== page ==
I don't remember what I was doing or where I was, but I do know what was said: In a conversation involving several people, someone recently said she had heard that the fashion industry planned to revive fashions of the 1970s.
Deliver me from this happening, please.
Fashions do make their entrance, bow out and return in another decade, but the '70s? Clothes were ugly then.
If you don't know what I'm talking about, just look at retro TV shows and you'll understand.
We're talking polyester. Leisure suits. Wide-legged jeans. Colors that make you gag.
Many times I've sat in the stands at C.W. Lewis Stadium and heard the Benton High School Band play the "Pink Panther" theme.
The tune is familiar to just about everyone, particularly to fans of the bumbling French detective, Inspector Jacques Clouseau.
First, some history about the Pink Panther film series and the famous theme song.
Recently, I took the opportunity to watch the sun rise. I sat in the gazebo on the Saline County Courthouse lawn. No traffic filled the streets. An occasional runner would pass by, headphones on and feet pounding the sidewalk. A slight glow began to appear on the horizon to the east. Light invaded the cracks and crevices of the morning and, to my surprise, I found I was not alone as previously I had thought.
I don't like Daylight Saving Time. I never have and I doubt if I ever will.
It's not that I have specific objections to that particular time process â€” or that I especially favor Central Standard Time, the time zone that we live in.
What I don't like is being forced to change times. To me, 4 o'clock is 4 o'clock even if the clock says it's 3 or 5; I still feel it as 4. My internal clock doesn't move in conjunction with the hands on a timepiece.
Deep in the tunnels of a dark Kentucky coal mine in 1917, a man of 19 years was pinned between a loaded coal car and the cold rock wall. Fearing death would take him, Henry Harrison Mayes prayed to God to save his life. In exchange, Mayes would commit the rest of his life to spreading the teachings of the Holy Scriptures. His life was spared. It was now time to keep the promise he had made.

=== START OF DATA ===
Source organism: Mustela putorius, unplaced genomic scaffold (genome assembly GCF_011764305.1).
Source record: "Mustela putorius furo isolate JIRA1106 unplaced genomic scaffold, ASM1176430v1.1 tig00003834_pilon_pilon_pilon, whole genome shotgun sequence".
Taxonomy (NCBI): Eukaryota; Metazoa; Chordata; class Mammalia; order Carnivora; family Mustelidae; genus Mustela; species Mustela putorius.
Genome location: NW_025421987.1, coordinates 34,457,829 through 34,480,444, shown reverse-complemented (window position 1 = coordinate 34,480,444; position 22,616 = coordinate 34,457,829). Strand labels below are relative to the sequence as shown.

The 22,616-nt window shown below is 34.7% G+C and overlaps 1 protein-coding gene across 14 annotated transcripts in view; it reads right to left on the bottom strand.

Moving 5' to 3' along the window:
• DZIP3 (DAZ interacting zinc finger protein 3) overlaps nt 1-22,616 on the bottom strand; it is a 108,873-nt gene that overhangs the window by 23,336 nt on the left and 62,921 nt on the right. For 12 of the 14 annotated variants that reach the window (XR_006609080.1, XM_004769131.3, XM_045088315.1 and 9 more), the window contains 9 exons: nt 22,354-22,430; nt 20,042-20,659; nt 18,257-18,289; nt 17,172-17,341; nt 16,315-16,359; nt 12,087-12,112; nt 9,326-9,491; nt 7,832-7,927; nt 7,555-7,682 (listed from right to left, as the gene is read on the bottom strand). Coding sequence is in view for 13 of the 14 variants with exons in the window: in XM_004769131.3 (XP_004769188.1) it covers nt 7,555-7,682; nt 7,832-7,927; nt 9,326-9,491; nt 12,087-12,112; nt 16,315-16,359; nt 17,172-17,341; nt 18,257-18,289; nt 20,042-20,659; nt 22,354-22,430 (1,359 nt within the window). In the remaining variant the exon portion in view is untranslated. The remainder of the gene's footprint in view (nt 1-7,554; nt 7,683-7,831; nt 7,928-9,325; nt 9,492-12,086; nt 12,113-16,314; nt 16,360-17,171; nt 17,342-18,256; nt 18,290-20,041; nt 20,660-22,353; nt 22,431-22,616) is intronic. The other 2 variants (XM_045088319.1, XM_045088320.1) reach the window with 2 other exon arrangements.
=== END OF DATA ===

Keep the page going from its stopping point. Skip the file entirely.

The day didn't start out badly, but that state of affairs wasn't to last long.
Everyone has had experiences like those that befell me on a recent Friday. It wasn't a Friday the 13th, but it well might have been. No one I encountered was happy.
Let me back up. People who work here were not particularly unpleasant. It was the walk-ins and call-ins that set the tone for all-around bad karma.
We're used to dealing with complaints from disgruntled people. It's a situation that simply goes with the territory.
I was put on the spot a few days ago when I was asked to sing the national anthem for an event commemorating the end of the long career for a friend.
County Clerk Freddy Burton, whom I've known since 1970, is calling it quits. He's done a great job in that office and is probably one of the best-liked politicians around. He cares about people and has surrounded himself with staff people who have shared his philosophy, so he's had a truly successful run in office.
Have you seen the Sprint commercial where a â€śtypical American familyâ€ť is gathered around the table â€śdiscussingâ€ť how they are going to divvy up their cell phone providerâ€™s â€śsharedâ€ť data plan? Itâ€™s kind of like a mini United Nations where the smaller countries insist they have as much right to an areaâ€™s riches as the larger ones.
After enjoying several days of what I will go out on a limb and label "good hair days," I was hit with a bombshell.
The change came about because of a single factor: Humidity.
For me, humid weather is the kiss of death for my hairdo. It's disheartening. I can set my hair and, at the start of the day, the image in the mirror isn't bad as far as the hair goes.
Thirty minutes after I'm in the atmosphere, I undergo a 180-change. The higher the humidity, the more pronounced the change.
If there's a more romantic song around than Andy Williams' "Hawaiian Wedding Song," I've yet to hear it.
Ironically, I've never heard it actually sung at a wedding, but I've always thought it would fit, particularly for some of the island ceremonies that have become popular in recent years.
Hearing it never fails to touch me and I'll always associate it with this wonderful singer, who's now gone.
It's sad to see the passing of another of the entertainment icons that made such an indelible mark on the popular music scene.